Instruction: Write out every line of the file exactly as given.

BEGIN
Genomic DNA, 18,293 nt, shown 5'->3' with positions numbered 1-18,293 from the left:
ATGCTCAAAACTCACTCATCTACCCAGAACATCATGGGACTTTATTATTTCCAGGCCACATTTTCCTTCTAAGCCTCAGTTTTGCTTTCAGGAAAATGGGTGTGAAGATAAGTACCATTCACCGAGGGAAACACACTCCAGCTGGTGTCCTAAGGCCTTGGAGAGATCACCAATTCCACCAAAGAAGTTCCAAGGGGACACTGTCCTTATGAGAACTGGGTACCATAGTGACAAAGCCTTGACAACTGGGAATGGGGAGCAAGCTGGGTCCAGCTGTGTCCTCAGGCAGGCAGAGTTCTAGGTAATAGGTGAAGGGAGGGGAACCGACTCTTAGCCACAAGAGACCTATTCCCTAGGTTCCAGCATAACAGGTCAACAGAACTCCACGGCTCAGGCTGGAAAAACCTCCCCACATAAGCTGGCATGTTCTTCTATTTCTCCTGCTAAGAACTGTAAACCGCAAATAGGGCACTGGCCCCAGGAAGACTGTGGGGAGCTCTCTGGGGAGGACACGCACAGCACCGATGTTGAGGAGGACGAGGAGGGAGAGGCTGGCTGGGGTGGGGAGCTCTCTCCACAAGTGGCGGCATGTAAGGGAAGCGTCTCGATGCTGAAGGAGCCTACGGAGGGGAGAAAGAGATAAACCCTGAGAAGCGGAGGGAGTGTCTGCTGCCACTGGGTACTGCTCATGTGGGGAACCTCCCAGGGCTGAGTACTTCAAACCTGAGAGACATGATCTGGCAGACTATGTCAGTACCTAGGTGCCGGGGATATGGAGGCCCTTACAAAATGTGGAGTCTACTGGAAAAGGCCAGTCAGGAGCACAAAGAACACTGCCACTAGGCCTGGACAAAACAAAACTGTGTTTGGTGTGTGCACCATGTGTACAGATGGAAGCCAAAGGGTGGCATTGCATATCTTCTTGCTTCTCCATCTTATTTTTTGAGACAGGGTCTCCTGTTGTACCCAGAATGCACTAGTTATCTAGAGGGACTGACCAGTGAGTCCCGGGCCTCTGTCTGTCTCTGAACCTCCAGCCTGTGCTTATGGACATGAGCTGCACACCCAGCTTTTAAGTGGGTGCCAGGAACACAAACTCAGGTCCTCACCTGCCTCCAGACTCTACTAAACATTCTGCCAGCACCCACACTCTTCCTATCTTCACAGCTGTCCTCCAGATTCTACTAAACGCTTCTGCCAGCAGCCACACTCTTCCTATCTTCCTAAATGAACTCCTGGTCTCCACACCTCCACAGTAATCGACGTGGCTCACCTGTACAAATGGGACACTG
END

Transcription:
Genomic DNA, 18,293 nt, shown 5'->3' with positions numbered 1-18,293 from the left:
ATGCTCAAAACTCACTCATCTACCCAGAACATCATGGGACTTTATTATTTCCAGGCCACATTTTCCTTCTAAGCCTCAGTTTTGCTTTCAGGAAAATGGGTGTGAAGATAAGTACCATTCACCGAGGGAAACACACTCCAGCTGGTGTCCTAAGGCCTTGGAGAGATCACCAATTCCACCAAAGAAGTTCCAAGGGGACACTGTCCTTATGAGAACTGGGTACCATAGTGACAAAGCCTTGACAACTGGGAATGGGGAGCAAGCTGGGTCCAGCTGTGTCCTCAGGCAGGCAGAGTTCTAGGTAATAGGTGAAGGGAGGGGAACCGACTCTTAGCCACAAGAGACCTATTCCCTAGGTTCCAGCATAACAGGTCAACAGAACTCCACGGCTCAGGCTGGAAAAACCTCCCCACATAAGCTGGCATGTTCTTCTATTTCTCCTGCTAAGAACTGTAAACCGCAAATAGGGCACTGGCCCCAGGAAGACTGTGGGGAGCTCTCTGGGGAGGACACGCACAGCACCGATGTTGAGGAGGACGAGGAGGGAGAGGCTGGCTGGGGTGGGGAGCTCTCTCCACAAGTGGCGGCATGTAAGGGAAGCGTCTCGATGCTGAAGGAGCCTACGGAGGGGAGAAAGAGATAAACCCTGAGAAGCGGAGGGAGTGTCTGCTGCCACTGGGTACTGCTCATGTGGGGAACCTCCCAGGGCTGAGTACTTCAAACCTGAGAGACATGATCTGGCAGACTATGTCAGTACCTAGGTGCCGGGGATATGGAGGCCCTTACAAAATGTGGAGTCTACTGGAAAAGGCCAGTCAGGAGCACAAAGAACACTGCCACTAGGCCTGGACAAAACAAAACTGTGTTTGGTGTGTGCACCATGTGTACAGATGGAAGCCAAAGGGTGGCATTGCATATCTTCTTGCTTCTCCATCTTATTTTTTGAGACAGGGTCTCCTGTTGTACCCAGAATGCACTAGTTATCTAGAGGGACTGACCAGTGAGTCCCGGGCCTCTGTCTGTCTCTGAACCTCCAGCCTGTGCTTATGGACATGAGCTGCACACCCAGCTTTTAAGTGGGTGCCAGGAACACAAACTCAGGTCCTCACCTGCCTCCAGACTCTACTAAACATTCTGCCAGCACCCACACTCTTCCTATCTTCACAGCTGTCCTCCAGATTCTACTAAACGCTTCTGCCAGCAGCCACACTCTTCCTATCTTCCTAAATGAACTCCTGGTCTCCACACCTCCACAGTAATCGACGTGGCTCACCTGTACAAATGGGACACTG